Short Coffee Dictionary | Unseen Tuscany

Short Coffee Dictionary

double espressoEspresso coffee, today well known throughout the world, was invented in 1884. The machine which produced it was patented by Angelo Moriondo of Turin. The invention was then covered by International Patent after being registered in Paris on the 23rd of October 1885. 17 years later, in 1901, the machine was improved by Luigi Bezzera of Milan, who patented his improvements. In 1938, Cresemonesi introduced a piston based espresso machine, which eliminated the burnt taste associated with the steam pressure units.

Most Italians drink their coffee quickly at the bar before heading off to work but not all coffee drinking in Italy takes place at the bar, morning coffee is often made at home using a Moka. Thou shalt only drink cappuccino, caffé latte, latte macchiato or any milky form of coffee in the morning, and never after a meal!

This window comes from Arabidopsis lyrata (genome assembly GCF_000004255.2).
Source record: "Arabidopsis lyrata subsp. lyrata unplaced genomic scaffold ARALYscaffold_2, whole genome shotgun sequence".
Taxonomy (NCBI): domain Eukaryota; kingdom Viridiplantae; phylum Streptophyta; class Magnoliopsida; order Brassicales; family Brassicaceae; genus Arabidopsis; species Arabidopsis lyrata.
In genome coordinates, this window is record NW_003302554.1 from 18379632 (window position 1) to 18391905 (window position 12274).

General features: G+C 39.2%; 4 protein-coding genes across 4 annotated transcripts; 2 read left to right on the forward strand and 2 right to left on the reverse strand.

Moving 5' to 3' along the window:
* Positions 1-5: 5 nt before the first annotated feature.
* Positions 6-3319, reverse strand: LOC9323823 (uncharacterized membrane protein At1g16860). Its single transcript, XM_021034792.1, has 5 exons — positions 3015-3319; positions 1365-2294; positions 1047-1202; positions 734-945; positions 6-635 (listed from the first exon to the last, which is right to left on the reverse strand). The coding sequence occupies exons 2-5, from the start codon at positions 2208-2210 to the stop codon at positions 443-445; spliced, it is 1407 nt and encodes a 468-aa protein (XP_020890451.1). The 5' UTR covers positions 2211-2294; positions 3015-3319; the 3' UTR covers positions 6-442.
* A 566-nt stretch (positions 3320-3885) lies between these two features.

At a bar or restaurant you can order different type of espresso or beverages with espresso coffee:

Espresso: dark, strong coffee.

Doppio espresso: double espresso.

Ristretto: more concentrated than a regular espresso that is made with less water, has less caffeine than espresso.

Corto: more concentrated than a regular espresso that is made with less water and is strong as espresso.

Caffè lungo: espresso made with more water – opposite a ristretto.

Macchiato: espresso that is “marked” with a dollop of steamed milk on top.

Corretto: espresso that is “corrected” with grappa.

Cappuccino: espresso with foamed milk and containing equal parts espresso, steamed milk and foamed milk.

Caffe’ latte: espresso made with more milk than a cappuccino but only a small amount of foam.

Latte macchiato: steamed milk that is “marked” (sometimes ornately) with a shot of espresso coffee.


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